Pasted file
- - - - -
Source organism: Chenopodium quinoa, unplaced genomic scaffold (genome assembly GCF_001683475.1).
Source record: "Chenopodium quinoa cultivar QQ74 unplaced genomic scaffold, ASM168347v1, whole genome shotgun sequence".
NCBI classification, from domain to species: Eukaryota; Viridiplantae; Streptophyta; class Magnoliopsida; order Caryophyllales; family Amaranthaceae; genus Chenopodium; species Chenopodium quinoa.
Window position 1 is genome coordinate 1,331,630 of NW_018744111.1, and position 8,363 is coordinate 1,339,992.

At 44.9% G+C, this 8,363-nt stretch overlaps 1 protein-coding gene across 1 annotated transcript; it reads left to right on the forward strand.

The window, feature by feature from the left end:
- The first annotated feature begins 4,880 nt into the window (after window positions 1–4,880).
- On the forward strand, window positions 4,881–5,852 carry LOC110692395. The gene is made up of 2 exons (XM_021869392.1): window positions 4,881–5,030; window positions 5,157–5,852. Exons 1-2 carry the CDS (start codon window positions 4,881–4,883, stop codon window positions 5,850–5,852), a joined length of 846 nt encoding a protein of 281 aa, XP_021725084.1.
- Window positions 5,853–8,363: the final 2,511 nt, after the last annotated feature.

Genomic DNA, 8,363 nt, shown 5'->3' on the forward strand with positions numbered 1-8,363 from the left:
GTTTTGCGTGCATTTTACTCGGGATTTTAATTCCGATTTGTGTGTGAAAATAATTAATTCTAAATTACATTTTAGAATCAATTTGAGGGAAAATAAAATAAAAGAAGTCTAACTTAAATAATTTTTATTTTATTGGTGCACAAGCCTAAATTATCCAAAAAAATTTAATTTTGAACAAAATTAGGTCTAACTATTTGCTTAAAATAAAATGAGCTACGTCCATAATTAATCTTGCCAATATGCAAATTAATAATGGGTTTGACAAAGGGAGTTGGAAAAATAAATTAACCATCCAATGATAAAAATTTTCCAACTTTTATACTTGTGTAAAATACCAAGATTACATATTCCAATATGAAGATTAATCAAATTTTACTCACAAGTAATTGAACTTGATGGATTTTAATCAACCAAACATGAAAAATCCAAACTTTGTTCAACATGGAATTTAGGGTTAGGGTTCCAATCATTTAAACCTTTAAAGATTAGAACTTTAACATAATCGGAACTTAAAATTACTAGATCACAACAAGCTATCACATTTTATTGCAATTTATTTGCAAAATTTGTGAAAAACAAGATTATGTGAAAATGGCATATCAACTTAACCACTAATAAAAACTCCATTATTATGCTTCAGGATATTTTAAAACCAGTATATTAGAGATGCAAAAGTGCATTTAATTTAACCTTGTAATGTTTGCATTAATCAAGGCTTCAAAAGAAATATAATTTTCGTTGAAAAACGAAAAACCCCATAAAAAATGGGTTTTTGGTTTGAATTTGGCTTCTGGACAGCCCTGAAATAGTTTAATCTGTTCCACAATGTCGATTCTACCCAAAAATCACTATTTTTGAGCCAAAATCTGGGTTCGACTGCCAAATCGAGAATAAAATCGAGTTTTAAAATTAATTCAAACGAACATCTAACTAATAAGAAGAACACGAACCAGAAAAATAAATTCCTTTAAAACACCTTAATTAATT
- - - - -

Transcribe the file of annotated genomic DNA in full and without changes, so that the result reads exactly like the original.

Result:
Source organism: Chenopodium quinoa, unplaced genomic scaffold (genome assembly GCF_001683475.1).
Source record: "Chenopodium quinoa cultivar QQ74 unplaced genomic scaffold, ASM168347v1, whole genome shotgun sequence".
NCBI classification, from domain to species: Eukaryota; Viridiplantae; Streptophyta; class Magnoliopsida; order Caryophyllales; family Amaranthaceae; genus Chenopodium; species Chenopodium quinoa.
Window position 1 is genome coordinate 1,331,630 of NW_018744111.1, and position 8,363 is coordinate 1,339,992.

At 44.9% G+C, this 8,363-nt stretch overlaps 1 protein-coding gene across 1 annotated transcript; it reads left to right on the forward strand.

The window, feature by feature from the left end:
- The first annotated feature begins 4,880 nt into the window (after window positions 1–4,880).
- On the forward strand, window positions 4,881–5,852 carry LOC110692395. The gene is made up of 2 exons (XM_021869392.1): window positions 4,881–5,030; window positions 5,157–5,852. Exons 1-2 carry the CDS (start codon window positions 4,881–4,883, stop codon window positions 5,850–5,852), a joined length of 846 nt encoding a protein of 281 aa, XP_021725084.1.
- Window positions 5,853–8,363: the final 2,511 nt, after the last annotated feature.

Genomic DNA, 8,363 nt, shown 5'->3' on the forward strand with positions numbered 1-8,363 from the left:
GTTTTGCGTGCATTTTACTCGGGATTTTAATTCCGATTTGTGTGTGAAAATAATTAATTCTAAATTACATTTTAGAATCAATTTGAGGGAAAATAAAATAAAAGAAGTCTAACTTAAATAATTTTTATTTTATTGGTGCACAAGCCTAAATTATCCAAAAAAATTTAATTTTGAACAAAATTAGGTCTAACTATTTGCTTAAAATAAAATGAGCTACGTCCATAATTAATCTTGCCAATATGCAAATTAATAATGGGTTTGACAAAGGGAGTTGGAAAAATAAATTAACCATCCAATGATAAAAATTTTCCAACTTTTATACTTGTGTAAAATACCAAGATTACATATTCCAATATGAAGATTAATCAAATTTTACTCACAAGTAATTGAACTTGATGGATTTTAATCAACCAAACATGAAAAATCCAAACTTTGTTCAACATGGAATTTAGGGTTAGGGTTCCAATCATTTAAACCTTTAAAGATTAGAACTTTAACATAATCGGAACTTAAAATTACTAGATCACAACAAGCTATCACATTTTATTGCAATTTATTTGCAAAATTTGTGAAAAACAAGATTATGTGAAAATGGCATATCAACTTAACCACTAATAAAAACTCCATTATTATGCTTCAGGATATTTTAAAACCAGTATATTAGAGATGCAAAAGTGCATTTAATTTAACCTTGTAATGTTTGCATTAATCAAGGCTTCAAAAGAAATATAATTTTCGTTGAAAAACGAAAAACCCCATAAAAAATGGGTTTTTGGTTTGAATTTGGCTTCTGGACAGCCCTGAAATAGTTTAATCTGTTCCACAATGTCGATTCTACCCAAAAATCACTATTTTTGAGCCAAAATCTGGGTTCGACTGCCAAATCGAGAATAAAATCGAGTTTTAAAATTAATTCAAACGAACATCTAACTAATAAGAAGAACACGAACCAGAAAAATAAATTCCTTTAAAACACCTTAATTAATT